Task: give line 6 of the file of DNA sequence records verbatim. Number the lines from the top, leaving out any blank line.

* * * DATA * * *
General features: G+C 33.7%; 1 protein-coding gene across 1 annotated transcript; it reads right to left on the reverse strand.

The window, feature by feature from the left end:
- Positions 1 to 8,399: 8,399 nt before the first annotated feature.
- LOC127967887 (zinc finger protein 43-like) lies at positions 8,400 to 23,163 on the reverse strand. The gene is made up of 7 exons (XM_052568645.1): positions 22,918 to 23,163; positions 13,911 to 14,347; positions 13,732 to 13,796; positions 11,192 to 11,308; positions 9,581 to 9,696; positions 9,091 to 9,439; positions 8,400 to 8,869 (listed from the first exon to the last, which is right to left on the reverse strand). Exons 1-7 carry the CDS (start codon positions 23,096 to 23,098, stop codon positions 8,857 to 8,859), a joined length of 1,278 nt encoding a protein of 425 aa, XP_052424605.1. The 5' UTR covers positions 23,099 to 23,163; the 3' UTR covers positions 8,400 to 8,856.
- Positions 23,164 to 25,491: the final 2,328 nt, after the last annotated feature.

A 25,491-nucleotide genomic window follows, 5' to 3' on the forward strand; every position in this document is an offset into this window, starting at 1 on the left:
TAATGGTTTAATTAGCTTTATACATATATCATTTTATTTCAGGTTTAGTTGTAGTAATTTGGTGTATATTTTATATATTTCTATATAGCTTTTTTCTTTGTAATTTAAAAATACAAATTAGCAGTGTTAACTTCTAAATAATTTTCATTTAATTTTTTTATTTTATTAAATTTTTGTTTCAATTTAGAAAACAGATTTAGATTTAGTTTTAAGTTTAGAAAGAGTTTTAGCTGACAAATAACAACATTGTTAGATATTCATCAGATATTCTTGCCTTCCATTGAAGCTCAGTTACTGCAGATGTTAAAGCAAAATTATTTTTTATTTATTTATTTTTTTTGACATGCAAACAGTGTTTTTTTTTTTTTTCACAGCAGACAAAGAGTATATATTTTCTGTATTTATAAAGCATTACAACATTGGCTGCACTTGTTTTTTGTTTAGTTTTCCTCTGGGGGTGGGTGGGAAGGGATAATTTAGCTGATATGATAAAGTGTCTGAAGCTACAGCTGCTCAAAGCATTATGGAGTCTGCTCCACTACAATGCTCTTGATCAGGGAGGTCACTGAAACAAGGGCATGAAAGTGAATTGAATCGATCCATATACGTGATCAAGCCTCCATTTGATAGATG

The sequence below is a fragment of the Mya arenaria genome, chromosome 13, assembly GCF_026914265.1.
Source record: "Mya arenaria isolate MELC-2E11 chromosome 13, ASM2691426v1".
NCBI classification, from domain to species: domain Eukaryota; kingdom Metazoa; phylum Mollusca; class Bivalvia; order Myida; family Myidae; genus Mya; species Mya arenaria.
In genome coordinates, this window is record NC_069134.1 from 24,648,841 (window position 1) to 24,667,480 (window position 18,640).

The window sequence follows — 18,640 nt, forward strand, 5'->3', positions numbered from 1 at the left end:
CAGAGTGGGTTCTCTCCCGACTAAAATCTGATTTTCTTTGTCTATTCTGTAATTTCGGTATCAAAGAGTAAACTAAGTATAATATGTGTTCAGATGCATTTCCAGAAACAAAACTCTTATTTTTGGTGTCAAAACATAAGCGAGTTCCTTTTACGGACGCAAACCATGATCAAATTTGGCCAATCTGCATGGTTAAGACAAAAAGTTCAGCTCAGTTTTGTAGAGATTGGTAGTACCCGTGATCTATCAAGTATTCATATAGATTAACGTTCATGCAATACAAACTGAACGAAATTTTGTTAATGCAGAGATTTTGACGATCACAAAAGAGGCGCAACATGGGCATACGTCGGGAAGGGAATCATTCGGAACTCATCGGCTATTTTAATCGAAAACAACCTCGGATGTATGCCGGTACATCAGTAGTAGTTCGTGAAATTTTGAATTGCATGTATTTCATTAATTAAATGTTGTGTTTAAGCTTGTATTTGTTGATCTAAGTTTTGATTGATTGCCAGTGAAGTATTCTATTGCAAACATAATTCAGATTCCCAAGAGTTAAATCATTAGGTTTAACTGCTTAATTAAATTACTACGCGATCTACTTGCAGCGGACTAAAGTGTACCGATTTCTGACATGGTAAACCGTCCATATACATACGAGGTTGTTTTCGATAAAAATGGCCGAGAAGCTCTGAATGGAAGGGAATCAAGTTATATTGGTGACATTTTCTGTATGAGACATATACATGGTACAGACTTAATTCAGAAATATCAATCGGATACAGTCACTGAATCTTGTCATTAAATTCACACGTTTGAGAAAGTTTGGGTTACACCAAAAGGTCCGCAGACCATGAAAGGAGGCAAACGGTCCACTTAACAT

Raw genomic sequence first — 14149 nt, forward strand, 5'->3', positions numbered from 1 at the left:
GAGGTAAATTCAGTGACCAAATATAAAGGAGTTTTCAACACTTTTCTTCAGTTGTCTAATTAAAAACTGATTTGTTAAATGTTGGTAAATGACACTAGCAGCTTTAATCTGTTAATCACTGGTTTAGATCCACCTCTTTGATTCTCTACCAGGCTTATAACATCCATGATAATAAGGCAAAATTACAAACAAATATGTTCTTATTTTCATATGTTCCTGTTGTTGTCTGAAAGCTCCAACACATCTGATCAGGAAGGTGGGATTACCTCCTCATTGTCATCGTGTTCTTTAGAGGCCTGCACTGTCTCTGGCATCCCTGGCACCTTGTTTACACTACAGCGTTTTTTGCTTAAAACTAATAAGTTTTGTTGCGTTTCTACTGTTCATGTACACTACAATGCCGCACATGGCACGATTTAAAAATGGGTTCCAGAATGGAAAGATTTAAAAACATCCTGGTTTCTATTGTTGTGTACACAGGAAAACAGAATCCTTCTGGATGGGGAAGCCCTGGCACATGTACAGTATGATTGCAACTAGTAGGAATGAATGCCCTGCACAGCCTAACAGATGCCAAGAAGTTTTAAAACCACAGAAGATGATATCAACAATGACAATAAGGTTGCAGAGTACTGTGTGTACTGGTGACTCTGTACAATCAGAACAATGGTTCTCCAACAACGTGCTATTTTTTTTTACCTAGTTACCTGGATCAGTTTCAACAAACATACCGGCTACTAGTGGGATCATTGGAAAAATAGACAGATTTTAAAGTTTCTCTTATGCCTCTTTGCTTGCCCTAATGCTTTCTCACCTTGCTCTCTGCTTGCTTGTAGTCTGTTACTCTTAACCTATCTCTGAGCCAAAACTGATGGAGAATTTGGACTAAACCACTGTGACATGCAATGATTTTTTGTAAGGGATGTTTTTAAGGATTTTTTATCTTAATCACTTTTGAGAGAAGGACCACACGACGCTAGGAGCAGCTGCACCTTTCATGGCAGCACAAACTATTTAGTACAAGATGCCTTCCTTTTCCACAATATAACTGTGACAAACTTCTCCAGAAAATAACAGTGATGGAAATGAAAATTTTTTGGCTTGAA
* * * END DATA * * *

A 25,491-nucleotide genomic window follows, 5' to 3' on the forward strand; every position in this document is an offset into this window, starting at 1 on the left: